Sugar can often be the ‘Achilles heel’ for anyone trying to lose weight. Do you tend to grab something that is sweet and tasty?
Eating sweets and sugary foods, coupled with other activities such as working, watching TV or movies or driving can often lead to you eat a lot more sugar than if you were consciously thinking about it. For example, while watching a movie it is very easy to pack away a slab or even jumbo slab of chocolate as opposed to the recommended serving size.
These foods can often be charged with excessive amounts of sugar and sometimes eating or drinking even one such food can cause us to exceed our energy and sugar recommendations for the day.
The World Health Organization recommends that sugar intake should not exceed 10% of our total energy intake. To give you an idea, with a restricted calorie diet which allows for 1200 calories per day, the daily limit of sugar is 6 teaspoons per day. This includes the sugar/ honey/ syrup/ jams that you may use as well as the added sugars present in foods.
In the table below, we summarised the sugar content of some common snack foods, just to raise your awareness of how much sugar may actually be in these foods:
These are just rough guidelines to give you an idea of the amounts of sugar present in these foods. Ultimately it would be best if you can determine the amount of sugar present in these products yourself. This would require you to be able to read food labels. Below are five easy steps to determining the sugar contents of snacks:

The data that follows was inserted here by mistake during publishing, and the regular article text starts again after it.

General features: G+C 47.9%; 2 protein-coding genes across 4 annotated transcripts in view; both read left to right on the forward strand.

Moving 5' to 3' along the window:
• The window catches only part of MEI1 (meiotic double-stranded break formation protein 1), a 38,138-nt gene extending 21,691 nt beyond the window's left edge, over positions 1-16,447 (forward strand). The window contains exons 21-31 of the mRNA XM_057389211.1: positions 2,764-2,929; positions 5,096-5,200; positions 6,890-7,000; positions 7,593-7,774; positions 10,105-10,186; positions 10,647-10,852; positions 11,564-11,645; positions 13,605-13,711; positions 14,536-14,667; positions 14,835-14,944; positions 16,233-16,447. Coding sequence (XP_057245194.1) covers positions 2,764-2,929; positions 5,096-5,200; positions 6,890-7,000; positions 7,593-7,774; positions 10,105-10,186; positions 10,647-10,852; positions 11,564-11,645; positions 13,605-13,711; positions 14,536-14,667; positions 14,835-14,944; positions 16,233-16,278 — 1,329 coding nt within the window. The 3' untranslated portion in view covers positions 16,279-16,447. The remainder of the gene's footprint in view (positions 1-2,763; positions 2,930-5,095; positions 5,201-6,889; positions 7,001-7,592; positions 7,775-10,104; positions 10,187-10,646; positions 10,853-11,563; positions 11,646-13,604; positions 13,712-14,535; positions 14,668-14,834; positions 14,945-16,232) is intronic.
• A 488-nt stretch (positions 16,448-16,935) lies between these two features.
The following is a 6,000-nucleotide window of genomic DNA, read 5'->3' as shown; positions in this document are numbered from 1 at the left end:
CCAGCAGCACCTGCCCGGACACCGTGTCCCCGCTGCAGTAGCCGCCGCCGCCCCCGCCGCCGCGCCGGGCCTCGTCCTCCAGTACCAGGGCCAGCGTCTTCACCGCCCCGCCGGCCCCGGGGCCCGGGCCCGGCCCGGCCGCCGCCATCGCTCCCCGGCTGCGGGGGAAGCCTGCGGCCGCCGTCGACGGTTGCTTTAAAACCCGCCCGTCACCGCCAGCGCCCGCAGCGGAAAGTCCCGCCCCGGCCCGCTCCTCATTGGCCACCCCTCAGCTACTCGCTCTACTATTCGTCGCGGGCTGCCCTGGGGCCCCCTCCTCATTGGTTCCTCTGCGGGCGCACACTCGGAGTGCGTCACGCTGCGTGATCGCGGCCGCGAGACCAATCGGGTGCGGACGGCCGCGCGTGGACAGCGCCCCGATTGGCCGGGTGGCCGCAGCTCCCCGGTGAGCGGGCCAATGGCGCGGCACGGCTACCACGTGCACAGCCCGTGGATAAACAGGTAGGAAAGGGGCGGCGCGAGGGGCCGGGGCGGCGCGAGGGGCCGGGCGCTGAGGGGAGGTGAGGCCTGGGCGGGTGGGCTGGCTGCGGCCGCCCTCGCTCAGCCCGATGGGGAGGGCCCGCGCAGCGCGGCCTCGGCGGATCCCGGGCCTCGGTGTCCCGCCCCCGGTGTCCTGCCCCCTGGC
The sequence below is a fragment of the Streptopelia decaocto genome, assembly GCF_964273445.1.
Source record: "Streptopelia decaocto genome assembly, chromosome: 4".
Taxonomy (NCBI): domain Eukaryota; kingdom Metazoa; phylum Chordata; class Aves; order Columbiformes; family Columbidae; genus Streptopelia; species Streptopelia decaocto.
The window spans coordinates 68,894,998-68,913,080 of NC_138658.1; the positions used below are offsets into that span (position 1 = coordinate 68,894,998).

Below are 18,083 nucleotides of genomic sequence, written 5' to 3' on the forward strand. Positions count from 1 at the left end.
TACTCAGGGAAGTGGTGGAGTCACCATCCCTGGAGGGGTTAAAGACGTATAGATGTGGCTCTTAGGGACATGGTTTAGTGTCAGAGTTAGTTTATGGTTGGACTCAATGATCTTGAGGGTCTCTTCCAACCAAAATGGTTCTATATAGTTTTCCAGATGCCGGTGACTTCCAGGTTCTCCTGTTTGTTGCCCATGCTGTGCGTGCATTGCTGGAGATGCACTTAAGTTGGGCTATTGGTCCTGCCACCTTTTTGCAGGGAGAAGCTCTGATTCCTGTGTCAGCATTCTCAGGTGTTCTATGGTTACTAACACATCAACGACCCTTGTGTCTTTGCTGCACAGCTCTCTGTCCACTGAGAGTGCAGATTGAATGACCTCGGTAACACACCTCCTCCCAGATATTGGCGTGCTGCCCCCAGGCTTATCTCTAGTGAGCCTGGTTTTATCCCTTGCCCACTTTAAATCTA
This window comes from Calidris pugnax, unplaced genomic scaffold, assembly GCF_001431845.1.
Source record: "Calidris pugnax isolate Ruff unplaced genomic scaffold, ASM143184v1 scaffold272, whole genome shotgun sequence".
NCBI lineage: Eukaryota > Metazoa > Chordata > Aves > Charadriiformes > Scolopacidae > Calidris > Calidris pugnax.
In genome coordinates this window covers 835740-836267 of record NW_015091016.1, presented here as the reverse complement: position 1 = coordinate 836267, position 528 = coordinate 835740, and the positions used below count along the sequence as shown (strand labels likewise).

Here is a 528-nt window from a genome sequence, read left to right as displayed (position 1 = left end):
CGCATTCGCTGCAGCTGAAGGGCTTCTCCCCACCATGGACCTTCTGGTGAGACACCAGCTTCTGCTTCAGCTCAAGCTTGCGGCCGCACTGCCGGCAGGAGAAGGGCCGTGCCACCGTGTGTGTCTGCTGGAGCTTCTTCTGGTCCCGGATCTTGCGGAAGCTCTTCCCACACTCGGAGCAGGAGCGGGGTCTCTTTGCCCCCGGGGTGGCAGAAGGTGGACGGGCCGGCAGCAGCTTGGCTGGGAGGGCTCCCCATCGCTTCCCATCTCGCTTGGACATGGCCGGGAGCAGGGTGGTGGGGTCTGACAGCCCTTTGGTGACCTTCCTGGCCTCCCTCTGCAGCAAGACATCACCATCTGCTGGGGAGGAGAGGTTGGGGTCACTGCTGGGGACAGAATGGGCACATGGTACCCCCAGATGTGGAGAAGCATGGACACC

Look at the nutrient content table on the food labels.
- Look at the heading “Glycaemic carbohydrate” or “Carbohydrates” under which there is a heading “of which total sugar”. This amount tells you how much sugar (usually in grams) has been added to the product
- One teaspoon of sugar weighs about five grams.
- Take the amount (explained above in point 2) and divide it by five to determine the amount of teaspoons of sugar in the product.
- VERY IMPORTANT: Please note whether the amount of sugar is “per serving” (and how much this is) or “per 100g” and compare this to the amount that you are actually eating.
Here is a quick example of a situation to make sure you understand.
Jenny has just brought herself a carton of fruit juice of which she is planning to drink about two glasses (each glass being approximately 250ml). Determine the amount of total sugar that she will consume.
Complied by Cecile Niebuhr RD(SA)